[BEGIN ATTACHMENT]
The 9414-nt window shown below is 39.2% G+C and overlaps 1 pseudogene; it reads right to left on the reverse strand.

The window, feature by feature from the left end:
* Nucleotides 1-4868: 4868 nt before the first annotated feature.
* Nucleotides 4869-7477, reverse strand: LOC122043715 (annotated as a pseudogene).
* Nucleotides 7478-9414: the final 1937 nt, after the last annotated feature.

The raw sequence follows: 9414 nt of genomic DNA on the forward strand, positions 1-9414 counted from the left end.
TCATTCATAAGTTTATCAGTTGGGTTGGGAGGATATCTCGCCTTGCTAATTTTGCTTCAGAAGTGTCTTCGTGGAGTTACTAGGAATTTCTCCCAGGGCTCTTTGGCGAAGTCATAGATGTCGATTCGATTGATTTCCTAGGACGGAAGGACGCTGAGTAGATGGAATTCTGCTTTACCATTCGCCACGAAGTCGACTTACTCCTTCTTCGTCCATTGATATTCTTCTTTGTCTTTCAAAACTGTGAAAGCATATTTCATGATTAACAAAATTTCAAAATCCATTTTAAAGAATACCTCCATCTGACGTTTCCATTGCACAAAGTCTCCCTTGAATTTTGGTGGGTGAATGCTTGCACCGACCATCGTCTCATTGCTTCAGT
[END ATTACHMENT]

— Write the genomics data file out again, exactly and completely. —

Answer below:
The 9414-nt window shown below is 39.2% G+C and overlaps 1 pseudogene; it reads right to left on the reverse strand.

The window, feature by feature from the left end:
* Nucleotides 1-4868: 4868 nt before the first annotated feature.
* Nucleotides 4869-7477, reverse strand: LOC122043715 (annotated as a pseudogene).
* Nucleotides 7478-9414: the final 1937 nt, after the last annotated feature.

The raw sequence follows: 9414 nt of genomic DNA on the forward strand, positions 1-9414 counted from the left end.
TCATTCATAAGTTTATCAGTTGGGTTGGGAGGATATCTCGCCTTGCTAATTTTGCTTCAGAAGTGTCTTCGTGGAGTTACTAGGAATTTCTCCCAGGGCTCTTTGGCGAAGTCATAGATGTCGATTCGATTGATTTCCTAGGACGGAAGGACGCTGAGTAGATGGAATTCTGCTTTACCATTCGCCACGAAGTCGACTTACTCCTTCTTCGTCCATTGATATTCTTCTTTGTCTTTCAAAACTGTGAAAGCATATTTCATGATTAACAAAATTTCAAAATCCATTTTAAAGAATACCTCCATCTGACGTTTCCATTGCACAAAGTCTCCCTTGAATTTTGGTGGGTGAATGCTTGCACCGACCATCGTCTCATTGCTTCAGT